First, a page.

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SIOP Members Create Tool for Removing Biases in Personality-Based Job Analysis

by Stephany Schings, Communications Specialist
An ever-increasing number of companies today are turning to personality testing to determine whether an applicant is right for a job.
However, what happens when the personality traits determined as necessary for success at a particular job are inaccurate?
In their paper entitled “Using Web-Based Frame-of-Reference Training to Decrease Biases in Personality-Based Job Analysis,” which is currently awaiting its publication in the forthcoming journal Personnel Psychology, SIOP members Herman Aguinis, Mark Mazurkiewicz, and Eric Heggestad explain how natural biases toward a person’s own personality characteristics can cause him/her to rate those characteristics as necessary for a job even when they are not.
“We hypothesized that people tend to say ‘you need what I have’ when determining what characteristics are needed for a job,” explained Aguinis, who was the lead author on the paper. “Results showed exactly that: for a very large number of traits, peoples’ personalities were very highly correlated to what characteristics they felt were required for the job.”
For example, Aguinis explained, if a person is extroverted, he/she may believe that extroversion is necessary for a job even if this is not necessarily true. This may lead to problems in employee selections, he continued.
“We argue that some of the personality-based tools, because people have these biases, will lead to hiring more people just like the person who analyzed the job but not necessarily better workers,” Aguinis said.
To help solve this problem, the three developed a study using a frame-of-reference training program to help raters understand and correct their biases, which they hypothesized would then lead to more accurate job analyses.
Aguinis, Mazurkiewicz, and Heggestad identified a sample of administrative assistants and supervisors in a large city government. They randomly assigned half of the participants to their Web-based frame-of-reference training program, which taught participants about their biases and asked them to complete the job analyses without considering their own personality characteristics and basing the answers on what the average person would need to complete the job successfully. The others completed the job analyses as usual.
The online training session program lasting only 15 minutes decreased bias by 75% for administrative assistants and 70% for supervisors.
Job analysis is already a fundamental tool in human resources management. This information is used for staffing, training, performance management, and various other HR activities.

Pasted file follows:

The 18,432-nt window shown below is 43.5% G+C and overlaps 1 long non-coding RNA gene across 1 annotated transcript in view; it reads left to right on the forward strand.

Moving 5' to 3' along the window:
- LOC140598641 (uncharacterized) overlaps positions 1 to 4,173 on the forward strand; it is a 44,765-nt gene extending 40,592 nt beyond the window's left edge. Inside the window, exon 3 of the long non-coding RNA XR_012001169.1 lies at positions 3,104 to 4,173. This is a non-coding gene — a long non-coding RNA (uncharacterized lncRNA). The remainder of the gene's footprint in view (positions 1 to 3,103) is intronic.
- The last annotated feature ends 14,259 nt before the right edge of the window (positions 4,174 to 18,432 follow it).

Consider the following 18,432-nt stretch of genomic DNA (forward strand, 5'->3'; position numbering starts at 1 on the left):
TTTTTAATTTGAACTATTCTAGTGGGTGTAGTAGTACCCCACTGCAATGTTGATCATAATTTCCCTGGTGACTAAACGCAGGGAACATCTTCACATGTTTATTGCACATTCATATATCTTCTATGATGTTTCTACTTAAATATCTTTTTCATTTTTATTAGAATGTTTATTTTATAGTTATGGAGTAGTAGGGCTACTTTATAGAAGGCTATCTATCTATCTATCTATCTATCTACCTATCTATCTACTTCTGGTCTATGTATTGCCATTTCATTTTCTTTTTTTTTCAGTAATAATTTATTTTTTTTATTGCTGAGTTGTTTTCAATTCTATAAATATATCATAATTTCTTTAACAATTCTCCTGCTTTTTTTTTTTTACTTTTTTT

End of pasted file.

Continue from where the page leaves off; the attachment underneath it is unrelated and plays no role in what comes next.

The problem arises, Aguinis said, when this job analysis is skewed or biased, providing inaccurate data about a job. Aguinis said the accuracy of the job analyses is a determining factor in providing effective human resources management.
 “Hundreds of companies sell off-the-shelf tests that measure job applicants’ personalities. There’s such a frequency of use of personality tests everywhere,” Aguinis said. “We’re saying that if we use personality tests, we need to first develop good methods for determining what are traits needed for a job.”
Mazurkiewicz said this relevance to practitioners makes the group’s research even more important.
“I think our paper is interesting not only for research but also for practitioners, even if they don’t use the same personality-based job analysis tool we did,” Mazurkiewicz said. “It really comes back to the fact that before you do any job analysis you should train the raters on how to use the tool.”
Aguinis agrees.
“Our research was conducted using real employees on a real job in a field experiment,” he said. “It’s research, yet this is something practitioners can use because it will help them make choices in the selection of their employees.”
That practicality lies in the method of the research, he added: “Our approach follows the scientist–practitioner model: It’s research that is rigorous and relevant. You do practice that’s based on solid research and research focused on practice.”
Mazurkiewicz added that the paper is only the beginning of what he hopes to be a growing field of research.
“It really was a good learning experience,” he said. “I truly believe this is an area that needs more research. There’s a lot of research that still needs to be done, but this is a good first step.”
In addition to the pending publication in Personnel Psychology, a previous version of the group’s paper was also presented in 2006 at SIOP’s conference in Dallas.
Herman Aguinis, a Fellow of SIOP, is a professor of Management and the holder of the Mehalchin Term Professorship of Management at the University of Colorado Denver Business School. He received his PhD in industrial and organizational psychology from the University at Albany, State University of New York, in 1993.
Eric Heggestad is an associate professor in the Psychology Department at the University of North Carolina-Charlotte. He received his PhD in personality research in 1997 from the University of Minnesota.
Mark Mazurkiewicz is a graduate student in I-O psychology at Colorado State University.